When I left for college, my dad left our home as well. He went to take the adventures that he had always read about, cooped up in our small town for more than 20 years and his whole childhood before that. This leaving was so painful to me because my younger sister was still at home and I knew first hand how much a girl needs her dad but at the same time, I did understand the need to go. That wanderlust grew in both of our souls. I recognized it.
Over the years this has caused pain and joy and struggle for our family. It has left me often disconnected from my dad at times I needed him most but it has also brought my Ena, my Alaskan native mother, and her daughter, my youngest sister. You might notice, I don't say "stepmother" or "stepsister." I feel that in our language, these often have a pretty negative connotation and they don't match up with my view of family in the first place. I have been blessed with so many loved ones and I don't think that family is about tiers and rankings, I think it is about love and sacrifice and memories and togetherness.
During the time that I was in the hospital for the first time, fighting for my life, struggling to eat through a feeding tube, learning to walk again, my dad was nowhere to be found. He texted Nick every day to find out how I was doing but he was never there to hold my hand to help me through and for a long time I held a lot of pain and anger and confusion in my heart about that fact.
We later learned that he was in fact struggling in a similar way, in a hospital several thousand miles south of ours. My dad has the same genetic blood clotting disorder, Factor V Leiden, that I do and so he often experiences clots in his legs and lungs and the severe complications arising from those terrible clots. They have stolen his youth and and stolen many moments that he'll never be able to get back. Being there for me in the hospital was one of those moments.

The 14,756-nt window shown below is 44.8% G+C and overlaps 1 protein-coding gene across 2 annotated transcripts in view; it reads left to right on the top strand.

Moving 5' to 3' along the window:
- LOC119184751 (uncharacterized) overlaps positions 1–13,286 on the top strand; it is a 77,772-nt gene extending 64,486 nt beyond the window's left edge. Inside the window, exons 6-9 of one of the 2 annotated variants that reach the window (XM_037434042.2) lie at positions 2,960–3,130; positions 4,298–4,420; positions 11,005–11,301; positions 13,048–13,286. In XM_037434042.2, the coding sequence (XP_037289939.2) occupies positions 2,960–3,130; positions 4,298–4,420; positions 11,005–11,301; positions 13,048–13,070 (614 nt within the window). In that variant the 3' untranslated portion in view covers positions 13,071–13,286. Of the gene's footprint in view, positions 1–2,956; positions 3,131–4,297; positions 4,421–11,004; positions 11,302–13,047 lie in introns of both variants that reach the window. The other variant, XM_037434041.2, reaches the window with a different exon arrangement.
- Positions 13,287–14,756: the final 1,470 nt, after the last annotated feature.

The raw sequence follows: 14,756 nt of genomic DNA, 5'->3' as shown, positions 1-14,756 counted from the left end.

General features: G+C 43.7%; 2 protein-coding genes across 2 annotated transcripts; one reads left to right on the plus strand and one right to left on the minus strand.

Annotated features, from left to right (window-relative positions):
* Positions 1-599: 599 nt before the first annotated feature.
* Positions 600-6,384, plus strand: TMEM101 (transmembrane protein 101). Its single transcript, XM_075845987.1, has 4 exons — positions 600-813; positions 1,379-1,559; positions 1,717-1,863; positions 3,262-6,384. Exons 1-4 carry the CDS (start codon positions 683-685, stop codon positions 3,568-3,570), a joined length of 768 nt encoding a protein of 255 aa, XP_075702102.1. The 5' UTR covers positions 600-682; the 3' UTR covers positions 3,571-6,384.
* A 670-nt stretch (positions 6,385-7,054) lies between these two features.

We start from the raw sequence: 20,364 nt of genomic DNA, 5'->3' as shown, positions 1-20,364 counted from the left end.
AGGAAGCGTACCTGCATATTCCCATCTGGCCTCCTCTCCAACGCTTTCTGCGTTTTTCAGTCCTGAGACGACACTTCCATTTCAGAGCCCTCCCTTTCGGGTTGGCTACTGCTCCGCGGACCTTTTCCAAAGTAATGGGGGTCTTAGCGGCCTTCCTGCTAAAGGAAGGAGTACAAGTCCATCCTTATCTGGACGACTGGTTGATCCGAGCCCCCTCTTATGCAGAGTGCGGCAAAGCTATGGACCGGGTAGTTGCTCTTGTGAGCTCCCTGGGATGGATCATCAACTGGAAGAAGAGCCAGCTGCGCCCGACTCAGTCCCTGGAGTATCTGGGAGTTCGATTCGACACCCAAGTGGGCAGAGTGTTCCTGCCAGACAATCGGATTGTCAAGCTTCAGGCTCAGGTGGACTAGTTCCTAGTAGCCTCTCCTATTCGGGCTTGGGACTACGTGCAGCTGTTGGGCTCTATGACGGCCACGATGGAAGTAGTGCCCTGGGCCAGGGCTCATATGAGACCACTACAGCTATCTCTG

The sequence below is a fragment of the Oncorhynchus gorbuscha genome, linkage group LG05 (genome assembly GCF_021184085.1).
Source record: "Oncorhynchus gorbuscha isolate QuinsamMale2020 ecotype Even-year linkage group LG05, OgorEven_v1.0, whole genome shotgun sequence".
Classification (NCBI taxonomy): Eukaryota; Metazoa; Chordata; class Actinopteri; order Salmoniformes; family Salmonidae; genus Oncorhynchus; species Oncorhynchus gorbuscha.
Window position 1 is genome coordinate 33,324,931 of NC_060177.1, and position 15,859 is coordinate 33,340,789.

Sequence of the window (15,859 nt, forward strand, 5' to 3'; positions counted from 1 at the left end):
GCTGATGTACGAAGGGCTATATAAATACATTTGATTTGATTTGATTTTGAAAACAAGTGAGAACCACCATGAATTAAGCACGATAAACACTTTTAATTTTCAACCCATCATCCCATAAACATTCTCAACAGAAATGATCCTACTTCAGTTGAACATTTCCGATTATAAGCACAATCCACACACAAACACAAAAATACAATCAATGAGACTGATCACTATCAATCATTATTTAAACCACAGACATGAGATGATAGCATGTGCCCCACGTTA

That's the painful reality of chronic illness, of blood disorders, and for me autoimmune disease, they steal moments from you that you can never, ever, get back. I can't tell you the pain of that. It often hurst more than the physical pain of scar tissue, of bleeding ulcers in your digestive organs, of anything you can imagine because this is the truth of life; the mental and emotional pain we suffer is always greater than the physical. The memories we miss will hurt more than stitches or surgeries. I know, I missed out on the birth of my niece, the first born baby on either side of the family. I missed out on being there for her first words, her first steps, I missed out on being there for my friends and family, I had to sacrifice the career that I loved, and I will never be able to get those memories back. But this is the truth; we cannot go backwards, we can only look forwards at the memories we CAN make, at the ones we are making now. I was there for my sister's graduation from high school, I held her and hugged her and cried tears of joy not just to be there but to be alive and able to hug her, congratulate her, hold her. I was there to see two childhood friends marry the loves of their lives. I sacrificed and struggled through pain and infection and danger to have those memories and they will always be with me.
So now, as I recover and my dad recovers too, we have begun to find each other again. He reads my blog daily and offers support. He texts and calls and sends pictures of my older sister, and my family, and updates on the ones I love. And two days ago, when another family member tried to shame me into giving up my work here on this blog, he sent me this message.
I hope today that no matter what your relationship looks like with the dad or dads or the male role models in your life that you take a moment to let forgiveness or love or memories or even a hug wash over you. And dads, remember that it is true, no matter how old she may be, a girl always needs her dad.
Lots of Love,